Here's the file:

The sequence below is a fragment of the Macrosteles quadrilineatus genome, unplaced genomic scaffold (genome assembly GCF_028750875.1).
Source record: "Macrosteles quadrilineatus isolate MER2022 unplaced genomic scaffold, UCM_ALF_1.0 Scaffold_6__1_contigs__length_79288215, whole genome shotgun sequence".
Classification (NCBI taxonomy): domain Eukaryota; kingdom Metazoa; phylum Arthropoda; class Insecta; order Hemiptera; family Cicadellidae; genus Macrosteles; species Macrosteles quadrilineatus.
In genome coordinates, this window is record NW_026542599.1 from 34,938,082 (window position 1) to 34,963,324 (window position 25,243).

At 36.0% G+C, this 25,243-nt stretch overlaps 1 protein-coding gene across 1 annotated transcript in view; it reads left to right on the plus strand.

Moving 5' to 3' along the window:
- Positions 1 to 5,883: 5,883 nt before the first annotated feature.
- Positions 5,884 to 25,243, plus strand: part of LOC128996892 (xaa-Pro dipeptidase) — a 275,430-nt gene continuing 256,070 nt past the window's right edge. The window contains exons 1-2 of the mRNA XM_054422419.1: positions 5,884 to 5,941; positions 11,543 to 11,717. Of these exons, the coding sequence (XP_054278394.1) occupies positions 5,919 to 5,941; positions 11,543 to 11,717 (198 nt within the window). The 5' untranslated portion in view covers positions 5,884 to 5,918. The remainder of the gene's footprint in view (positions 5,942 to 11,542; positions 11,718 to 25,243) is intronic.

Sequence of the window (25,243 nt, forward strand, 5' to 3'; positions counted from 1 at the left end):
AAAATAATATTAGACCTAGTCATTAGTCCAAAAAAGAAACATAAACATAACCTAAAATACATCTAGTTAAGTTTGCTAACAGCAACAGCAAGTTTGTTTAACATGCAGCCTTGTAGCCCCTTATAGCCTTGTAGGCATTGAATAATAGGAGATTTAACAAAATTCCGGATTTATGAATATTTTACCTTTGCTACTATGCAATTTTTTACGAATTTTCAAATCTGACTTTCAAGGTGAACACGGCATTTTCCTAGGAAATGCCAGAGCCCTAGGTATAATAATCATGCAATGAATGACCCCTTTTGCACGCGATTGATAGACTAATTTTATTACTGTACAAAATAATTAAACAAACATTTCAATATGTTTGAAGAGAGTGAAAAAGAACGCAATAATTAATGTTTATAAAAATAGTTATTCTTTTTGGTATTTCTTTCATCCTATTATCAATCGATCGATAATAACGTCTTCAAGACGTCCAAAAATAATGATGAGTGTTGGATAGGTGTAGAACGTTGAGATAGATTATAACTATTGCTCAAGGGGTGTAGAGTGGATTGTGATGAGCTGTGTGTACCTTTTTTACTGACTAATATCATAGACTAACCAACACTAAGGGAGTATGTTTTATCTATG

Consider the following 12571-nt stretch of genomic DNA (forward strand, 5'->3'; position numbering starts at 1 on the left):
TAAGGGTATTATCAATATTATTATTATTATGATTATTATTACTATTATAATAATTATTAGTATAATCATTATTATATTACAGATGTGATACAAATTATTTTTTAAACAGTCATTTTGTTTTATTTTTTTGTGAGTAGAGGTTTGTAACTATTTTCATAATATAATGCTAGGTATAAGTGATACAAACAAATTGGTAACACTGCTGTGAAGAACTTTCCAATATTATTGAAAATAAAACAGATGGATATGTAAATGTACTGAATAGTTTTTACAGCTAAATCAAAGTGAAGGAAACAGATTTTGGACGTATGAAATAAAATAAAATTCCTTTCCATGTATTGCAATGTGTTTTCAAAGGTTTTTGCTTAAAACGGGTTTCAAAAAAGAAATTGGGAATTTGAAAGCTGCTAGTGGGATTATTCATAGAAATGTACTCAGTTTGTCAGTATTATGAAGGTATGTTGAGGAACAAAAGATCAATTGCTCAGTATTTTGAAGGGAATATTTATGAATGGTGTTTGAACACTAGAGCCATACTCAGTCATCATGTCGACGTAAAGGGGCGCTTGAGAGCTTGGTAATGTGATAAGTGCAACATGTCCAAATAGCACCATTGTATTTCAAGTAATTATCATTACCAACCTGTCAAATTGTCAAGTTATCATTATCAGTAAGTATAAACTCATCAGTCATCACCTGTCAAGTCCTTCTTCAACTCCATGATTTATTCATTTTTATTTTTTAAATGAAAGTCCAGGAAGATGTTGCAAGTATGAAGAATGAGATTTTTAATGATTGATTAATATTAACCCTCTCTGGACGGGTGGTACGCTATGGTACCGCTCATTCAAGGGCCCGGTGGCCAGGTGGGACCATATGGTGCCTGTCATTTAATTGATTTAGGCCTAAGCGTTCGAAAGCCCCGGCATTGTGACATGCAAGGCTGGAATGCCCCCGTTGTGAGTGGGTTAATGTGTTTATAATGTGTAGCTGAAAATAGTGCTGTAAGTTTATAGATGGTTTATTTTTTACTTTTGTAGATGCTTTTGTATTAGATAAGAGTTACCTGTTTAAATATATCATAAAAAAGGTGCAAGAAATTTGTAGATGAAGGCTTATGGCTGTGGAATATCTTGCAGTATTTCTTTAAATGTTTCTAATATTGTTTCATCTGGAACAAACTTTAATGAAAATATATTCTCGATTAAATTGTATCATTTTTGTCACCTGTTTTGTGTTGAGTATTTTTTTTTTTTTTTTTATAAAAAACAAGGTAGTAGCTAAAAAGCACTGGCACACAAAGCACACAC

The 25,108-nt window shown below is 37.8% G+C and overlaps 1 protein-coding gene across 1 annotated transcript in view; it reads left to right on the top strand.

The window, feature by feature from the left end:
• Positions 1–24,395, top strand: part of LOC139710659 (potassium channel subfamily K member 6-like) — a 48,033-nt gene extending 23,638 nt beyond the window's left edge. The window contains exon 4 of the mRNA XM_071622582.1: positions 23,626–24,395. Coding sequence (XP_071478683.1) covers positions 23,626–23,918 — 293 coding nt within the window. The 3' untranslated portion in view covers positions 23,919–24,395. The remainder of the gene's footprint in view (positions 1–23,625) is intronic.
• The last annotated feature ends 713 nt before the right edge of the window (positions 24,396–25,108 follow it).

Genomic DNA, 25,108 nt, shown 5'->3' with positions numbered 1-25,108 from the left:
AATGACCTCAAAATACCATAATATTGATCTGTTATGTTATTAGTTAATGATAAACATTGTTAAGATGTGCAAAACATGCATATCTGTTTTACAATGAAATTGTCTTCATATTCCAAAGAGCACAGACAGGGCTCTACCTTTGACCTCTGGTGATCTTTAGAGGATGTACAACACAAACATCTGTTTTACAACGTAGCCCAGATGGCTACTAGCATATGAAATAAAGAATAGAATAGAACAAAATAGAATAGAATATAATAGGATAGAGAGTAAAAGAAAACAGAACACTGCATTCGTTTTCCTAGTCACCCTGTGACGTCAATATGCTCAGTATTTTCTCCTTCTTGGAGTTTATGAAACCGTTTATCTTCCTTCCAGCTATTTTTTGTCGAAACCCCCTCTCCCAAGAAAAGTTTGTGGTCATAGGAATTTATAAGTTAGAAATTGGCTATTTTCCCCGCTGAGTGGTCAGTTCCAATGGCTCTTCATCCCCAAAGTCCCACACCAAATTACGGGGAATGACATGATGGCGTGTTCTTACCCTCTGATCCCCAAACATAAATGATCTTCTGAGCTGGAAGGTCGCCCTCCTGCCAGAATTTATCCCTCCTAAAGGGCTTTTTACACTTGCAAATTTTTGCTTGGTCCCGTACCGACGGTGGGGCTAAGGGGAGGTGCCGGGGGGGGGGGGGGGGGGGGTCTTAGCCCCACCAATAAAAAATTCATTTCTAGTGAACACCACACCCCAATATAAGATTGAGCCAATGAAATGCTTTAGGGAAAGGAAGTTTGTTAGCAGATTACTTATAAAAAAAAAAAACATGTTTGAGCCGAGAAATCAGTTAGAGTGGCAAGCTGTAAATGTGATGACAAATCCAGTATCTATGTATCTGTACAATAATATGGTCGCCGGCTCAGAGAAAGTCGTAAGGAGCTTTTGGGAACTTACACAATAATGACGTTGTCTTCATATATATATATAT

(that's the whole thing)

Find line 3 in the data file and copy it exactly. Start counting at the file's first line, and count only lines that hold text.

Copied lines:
Classification (NCBI taxonomy): domain Eukaryota; kingdom Metazoa; phylum Arthropoda; class Insecta; order Hemiptera; family Cicadellidae; genus Macrosteles; species Macrosteles quadrilineatus.